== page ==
Last edited by UseJeff; 08-02-2007 at 09:36 AM.. Reason: Condo info
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Old 08-02-2007, 04:38 PM
 
Location: Prison!
913 posts, read 1,993,085 times
Reputation: 240
Quote:
Originally Posted by Trinston View Post
I am torn between renting or possibly owning some sort of condo or townhouse. I currently make 43k a year, and around March next year I will be receiving a promotion which will increase my salary to around 50-52k. I was initially looking to rent some place around the Ft Meade area close to my job, and expecting to pay around $1,100 a month. I believe I calculated correctly that I could afford around that rent each month + other living expenses, I have no debt.

Could I not find a mortgage for around that and be better off owning a place? Ignore the downpayment and closing costs, I would have those covered. I am just wondering how much I could afford, some calculators show a 200-225k condo at around the same $1,100 I would be paying to rent. I am still trying to figure this out so I have not attempted to find a realtor. Any input would be appreciated.

On a side note I would be perfectly fine with commuting up to 45 minutes, so it does not have to be that close to the Ft Meade area. And I do expect to have my gf moving in with me later this year and chipping in, but I do not want that factored into the calculations. Thanks.
Look into CDA , FHA or SELP program to help you with closing costs and fixed interest rates.
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Old 08-02-2007, 05:03 PM
 
5 posts, read 17,059 times
Reputation: 12
Thanks for all the great advice. It will be really helpful. I am 21 and recently graduated, so this process is new to me. I never gave thought to owning a home until about a month ago, when everyone kept mentioning it was better to own than rent. I have had so many people attempt to scare me away from renting because "renting puts you in a hole that is hard to dig out of" or "you are not building equity". Am I wrong in thinking that most people start out renting and can still save up for a home? It just seems like I wouldn't be able to get a quality place I enjoy living in for under 200k, except for some condos which I am very hesitant on and I have read they do not really build equity.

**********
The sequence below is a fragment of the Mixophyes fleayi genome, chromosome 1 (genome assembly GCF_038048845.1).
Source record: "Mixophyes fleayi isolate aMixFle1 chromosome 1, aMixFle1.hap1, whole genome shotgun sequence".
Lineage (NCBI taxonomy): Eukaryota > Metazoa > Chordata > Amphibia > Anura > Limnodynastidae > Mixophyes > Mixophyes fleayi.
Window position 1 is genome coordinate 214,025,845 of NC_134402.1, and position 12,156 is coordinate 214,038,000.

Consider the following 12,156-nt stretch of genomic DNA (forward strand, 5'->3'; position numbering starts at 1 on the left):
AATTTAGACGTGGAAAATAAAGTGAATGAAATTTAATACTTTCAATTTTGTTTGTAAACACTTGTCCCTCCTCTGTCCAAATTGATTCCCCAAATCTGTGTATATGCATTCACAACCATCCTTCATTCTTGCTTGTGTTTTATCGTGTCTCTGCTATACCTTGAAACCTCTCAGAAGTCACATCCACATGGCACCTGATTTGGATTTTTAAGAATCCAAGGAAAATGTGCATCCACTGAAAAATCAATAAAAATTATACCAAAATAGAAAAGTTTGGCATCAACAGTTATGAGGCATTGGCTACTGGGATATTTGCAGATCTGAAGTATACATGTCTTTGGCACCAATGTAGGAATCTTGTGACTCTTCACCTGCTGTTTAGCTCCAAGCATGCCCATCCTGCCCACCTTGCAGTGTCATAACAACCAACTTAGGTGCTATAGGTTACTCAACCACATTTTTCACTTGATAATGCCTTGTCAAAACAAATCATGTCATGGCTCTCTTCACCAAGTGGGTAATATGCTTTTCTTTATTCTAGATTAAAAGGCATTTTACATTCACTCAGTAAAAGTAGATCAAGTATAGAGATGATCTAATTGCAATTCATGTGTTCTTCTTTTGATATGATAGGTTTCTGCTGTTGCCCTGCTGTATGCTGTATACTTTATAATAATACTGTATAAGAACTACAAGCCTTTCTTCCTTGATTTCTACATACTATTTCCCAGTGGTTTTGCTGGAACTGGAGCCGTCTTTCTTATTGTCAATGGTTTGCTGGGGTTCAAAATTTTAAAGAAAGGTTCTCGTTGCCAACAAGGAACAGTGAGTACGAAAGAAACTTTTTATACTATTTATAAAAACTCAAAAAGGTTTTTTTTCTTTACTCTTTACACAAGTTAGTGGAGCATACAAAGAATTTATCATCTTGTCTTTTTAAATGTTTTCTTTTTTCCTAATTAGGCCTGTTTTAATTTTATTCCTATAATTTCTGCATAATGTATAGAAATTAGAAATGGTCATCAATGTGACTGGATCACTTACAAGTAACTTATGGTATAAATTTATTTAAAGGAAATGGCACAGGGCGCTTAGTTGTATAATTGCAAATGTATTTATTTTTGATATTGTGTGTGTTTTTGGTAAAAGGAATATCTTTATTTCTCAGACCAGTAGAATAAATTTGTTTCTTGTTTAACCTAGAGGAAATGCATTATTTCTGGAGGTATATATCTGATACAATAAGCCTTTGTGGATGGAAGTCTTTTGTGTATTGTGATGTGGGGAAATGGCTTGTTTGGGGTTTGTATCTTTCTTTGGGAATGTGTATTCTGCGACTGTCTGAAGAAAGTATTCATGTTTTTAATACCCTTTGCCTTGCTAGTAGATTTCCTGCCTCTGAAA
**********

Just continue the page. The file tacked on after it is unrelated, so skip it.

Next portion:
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Old 08-02-2007, 05:20 PM
 
Location: Prison!
913 posts, read 1,993,085 times
Reputation: 240
Quote:
Originally Posted by Trinston View Post
Thanks for all the great advice. It will be really helpful. I am 21 and recently graduated, so this process is new to me. I never gave thought to owning a home until about a month ago, when everyone kept mentioning it was better to own than rent. I have had so many people attempt to scare me away from renting because "renting puts you in a hole that is hard to dig out of" or "you are not building equity". Am I wrong in thinking that most people start out renting and can still save up for a home? It just seems like I wouldn't be able to get a quality place I enjoy living in for under 200k, except for some condos which I am very hesitant on and I have read they do not really build equity.
by all means...renting aint that bad..Dont over extend yourself. There is more than just mortgage. You have PMI insurance unless you dropped 20% downpayment, then you have taxes , insurance and maybe HOA. You are still young...
Have ever rented a place or you been staying in dorm or parents home the whole you are in college?
I am too looking for a home but i am slightly older hah...but do whatever you feel comfortable. factor in all the cost up there
Do you plan stay in that place more than 5 years too?
PM me if you more questions